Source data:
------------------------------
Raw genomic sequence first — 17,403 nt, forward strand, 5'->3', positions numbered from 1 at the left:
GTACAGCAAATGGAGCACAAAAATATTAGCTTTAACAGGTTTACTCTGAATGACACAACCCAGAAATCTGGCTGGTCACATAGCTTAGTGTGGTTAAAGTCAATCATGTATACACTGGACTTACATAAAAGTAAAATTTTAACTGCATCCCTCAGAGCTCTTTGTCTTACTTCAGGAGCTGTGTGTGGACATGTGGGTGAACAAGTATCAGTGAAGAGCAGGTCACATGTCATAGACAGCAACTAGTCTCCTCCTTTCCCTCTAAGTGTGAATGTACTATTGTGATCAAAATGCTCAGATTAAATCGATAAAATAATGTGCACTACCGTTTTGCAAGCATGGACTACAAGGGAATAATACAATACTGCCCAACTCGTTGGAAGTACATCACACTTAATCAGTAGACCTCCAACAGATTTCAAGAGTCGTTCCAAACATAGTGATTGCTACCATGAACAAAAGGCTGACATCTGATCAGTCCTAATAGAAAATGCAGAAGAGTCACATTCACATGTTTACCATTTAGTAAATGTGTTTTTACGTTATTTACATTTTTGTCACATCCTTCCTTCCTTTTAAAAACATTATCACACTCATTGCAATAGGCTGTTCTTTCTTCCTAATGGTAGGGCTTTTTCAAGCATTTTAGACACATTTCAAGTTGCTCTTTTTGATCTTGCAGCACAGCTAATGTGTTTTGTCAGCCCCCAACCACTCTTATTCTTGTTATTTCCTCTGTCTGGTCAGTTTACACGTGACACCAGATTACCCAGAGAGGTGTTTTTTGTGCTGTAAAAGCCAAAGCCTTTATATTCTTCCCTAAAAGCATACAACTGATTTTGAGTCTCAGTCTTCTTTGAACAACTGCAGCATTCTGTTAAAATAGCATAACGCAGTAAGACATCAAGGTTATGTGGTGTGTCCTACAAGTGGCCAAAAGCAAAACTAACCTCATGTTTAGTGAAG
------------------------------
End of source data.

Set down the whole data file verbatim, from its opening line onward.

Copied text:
Raw genomic sequence first — 17,403 nt, forward strand, 5'->3', positions numbered from 1 at the left:
GTACAGCAAATGGAGCACAAAAATATTAGCTTTAACAGGTTTACTCTGAATGACACAACCCAGAAATCTGGCTGGTCACATAGCTTAGTGTGGTTAAAGTCAATCATGTATACACTGGACTTACATAAAAGTAAAATTTTAACTGCATCCCTCAGAGCTCTTTGTCTTACTTCAGGAGCTGTGTGTGGACATGTGGGTGAACAAGTATCAGTGAAGAGCAGGTCACATGTCATAGACAGCAACTAGTCTCCTCCTTTCCCTCTAAGTGTGAATGTACTATTGTGATCAAAATGCTCAGATTAAATCGATAAAATAATGTGCACTACCGTTTTGCAAGCATGGACTACAAGGGAATAATACAATACTGCCCAACTCGTTGGAAGTACATCACACTTAATCAGTAGACCTCCAACAGATTTCAAGAGTCGTTCCAAACATAGTGATTGCTACCATGAACAAAAGGCTGACATCTGATCAGTCCTAATAGAAAATGCAGAAGAGTCACATTCACATGTTTACCATTTAGTAAATGTGTTTTTACGTTATTTACATTTTTGTCACATCCTTCCTTCCTTTTAAAAACATTATCACACTCATTGCAATAGGCTGTTCTTTCTTCCTAATGGTAGGGCTTTTTCAAGCATTTTAGACACATTTCAAGTTGCTCTTTTTGATCTTGCAGCACAGCTAATGTGTTTTGTCAGCCCCCAACCACTCTTATTCTTGTTATTTCCTCTGTCTGGTCAGTTTACACGTGACACCAGATTACCCAGAGAGGTGTTTTTTGTGCTGTAAAAGCCAAAGCCTTTATATTCTTCCCTAAAAGCATACAACTGATTTTGAGTCTCAGTCTTCTTTGAACAACTGCAGCATTCTGTTAAAATAGCATAACGCAGTAAGACATCAAGGTTATGTGGTGTGTCCTACAAGTGGCCAAAAGCAAAACTAACCTCATGTTTAGTGAAG